Working around high levels of pesticides may translate into a high risk for heart trouble later, a new study suggests.
That was the case for a group of Japanese-American men in Hawaii who were followed for more than three decades. Compared to men who had not worked around pesticides, those who had the greatest exposure had a 45% higher risk for heart disease or stroke, researchers found.
“This study emphasizes the importance of using personal protective equipment during exposure to pesticides on the job and the importance of documenting occupational exposure to pesticides in medical records, as well as controlling standard heart disease risk factors,” said study co-author Dr. Beatriz Rodriguez.
She’s a professor of geriatric medicine at the University of Hawaii at Manoa.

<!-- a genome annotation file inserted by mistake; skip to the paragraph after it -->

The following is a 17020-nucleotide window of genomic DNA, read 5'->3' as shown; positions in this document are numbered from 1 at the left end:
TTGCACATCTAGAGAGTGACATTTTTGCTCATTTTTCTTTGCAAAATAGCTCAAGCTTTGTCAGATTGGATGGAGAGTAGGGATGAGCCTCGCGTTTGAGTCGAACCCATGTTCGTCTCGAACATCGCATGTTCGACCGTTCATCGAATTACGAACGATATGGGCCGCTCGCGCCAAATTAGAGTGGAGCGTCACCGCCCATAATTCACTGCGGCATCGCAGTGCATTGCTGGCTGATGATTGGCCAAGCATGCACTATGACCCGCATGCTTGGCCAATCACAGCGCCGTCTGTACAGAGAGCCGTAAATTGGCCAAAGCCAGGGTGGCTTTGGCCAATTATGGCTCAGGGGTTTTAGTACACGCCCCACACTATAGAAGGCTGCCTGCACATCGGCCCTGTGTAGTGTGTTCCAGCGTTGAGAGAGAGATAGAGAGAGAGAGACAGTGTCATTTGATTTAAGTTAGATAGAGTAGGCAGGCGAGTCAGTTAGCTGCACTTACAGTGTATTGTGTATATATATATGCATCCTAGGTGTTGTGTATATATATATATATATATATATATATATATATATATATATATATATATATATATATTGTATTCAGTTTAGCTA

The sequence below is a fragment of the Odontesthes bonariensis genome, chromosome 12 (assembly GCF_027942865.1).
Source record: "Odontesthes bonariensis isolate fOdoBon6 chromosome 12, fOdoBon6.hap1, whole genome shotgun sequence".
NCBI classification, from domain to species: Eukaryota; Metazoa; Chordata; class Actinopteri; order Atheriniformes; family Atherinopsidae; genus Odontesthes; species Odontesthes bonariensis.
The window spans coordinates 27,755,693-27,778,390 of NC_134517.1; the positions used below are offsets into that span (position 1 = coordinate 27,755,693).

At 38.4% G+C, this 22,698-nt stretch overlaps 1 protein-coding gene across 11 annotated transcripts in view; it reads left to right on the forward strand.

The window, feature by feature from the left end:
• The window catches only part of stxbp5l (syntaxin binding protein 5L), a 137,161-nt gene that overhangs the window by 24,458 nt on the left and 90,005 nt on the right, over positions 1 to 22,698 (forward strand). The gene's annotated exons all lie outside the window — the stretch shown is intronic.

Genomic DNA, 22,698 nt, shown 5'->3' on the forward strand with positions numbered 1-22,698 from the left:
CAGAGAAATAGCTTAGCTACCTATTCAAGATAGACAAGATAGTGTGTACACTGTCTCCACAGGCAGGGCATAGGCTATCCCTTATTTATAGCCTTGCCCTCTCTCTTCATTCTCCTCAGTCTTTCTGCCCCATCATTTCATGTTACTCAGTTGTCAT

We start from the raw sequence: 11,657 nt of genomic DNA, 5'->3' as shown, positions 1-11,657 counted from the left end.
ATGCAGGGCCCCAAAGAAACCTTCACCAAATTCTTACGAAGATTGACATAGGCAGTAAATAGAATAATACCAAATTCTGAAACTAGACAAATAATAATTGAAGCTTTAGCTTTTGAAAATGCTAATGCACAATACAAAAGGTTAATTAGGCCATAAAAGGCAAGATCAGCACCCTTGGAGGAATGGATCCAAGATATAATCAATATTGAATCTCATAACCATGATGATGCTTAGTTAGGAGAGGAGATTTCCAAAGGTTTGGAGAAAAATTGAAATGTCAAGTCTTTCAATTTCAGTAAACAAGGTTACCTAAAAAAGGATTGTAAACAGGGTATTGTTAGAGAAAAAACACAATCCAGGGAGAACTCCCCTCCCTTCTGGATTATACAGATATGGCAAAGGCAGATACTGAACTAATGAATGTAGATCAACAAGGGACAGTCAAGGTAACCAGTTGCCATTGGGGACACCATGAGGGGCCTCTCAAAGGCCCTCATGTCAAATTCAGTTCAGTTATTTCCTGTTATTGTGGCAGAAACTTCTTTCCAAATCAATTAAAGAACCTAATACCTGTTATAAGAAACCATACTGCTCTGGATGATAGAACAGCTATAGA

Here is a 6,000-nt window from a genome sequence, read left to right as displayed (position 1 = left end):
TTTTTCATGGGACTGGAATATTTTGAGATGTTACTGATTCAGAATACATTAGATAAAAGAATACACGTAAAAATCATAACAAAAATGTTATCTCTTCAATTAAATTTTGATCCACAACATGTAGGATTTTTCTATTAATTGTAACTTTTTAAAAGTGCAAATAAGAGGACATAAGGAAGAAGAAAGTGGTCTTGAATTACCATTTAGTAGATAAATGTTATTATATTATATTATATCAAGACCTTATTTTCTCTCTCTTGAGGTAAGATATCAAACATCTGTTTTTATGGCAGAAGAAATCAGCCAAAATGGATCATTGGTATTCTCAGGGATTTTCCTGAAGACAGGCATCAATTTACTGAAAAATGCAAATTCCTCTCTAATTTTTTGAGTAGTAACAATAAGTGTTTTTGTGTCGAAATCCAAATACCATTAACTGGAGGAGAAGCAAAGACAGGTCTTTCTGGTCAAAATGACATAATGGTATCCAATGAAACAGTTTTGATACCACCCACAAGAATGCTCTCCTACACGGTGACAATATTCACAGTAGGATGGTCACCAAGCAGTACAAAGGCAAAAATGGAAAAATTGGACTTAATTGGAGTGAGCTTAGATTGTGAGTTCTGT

The findings stem from data on more than 6,000 men on Oahu who took part in the Kuakini Honolulu Heart Program. Because only men of Japanese descent were involved, the findings may not apply to women or other populations, the researchers noted.
Since pesticides have a long half-life, their effects on health may show up years after exposure. In this case, the greatest effects were seen within 10 years of exposure.
“After following the men for 34 years, the link between being exposed to pesticides at work and heart disease and stroke was no longer significant,” Rodriguez said in a news release. “This was probably because other factors tied to aging became more important, masking the possible relation of pesticides and cardiovascular disease later in life.”
Researchers found no significant link between exposure to low to moderate amounts of pesticides and the risk of heart disease or stroke.
The report was published online Sept. 25 in the Journal of the American Heart Association.
For more on heart disease and stroke, visit the American Heart Association.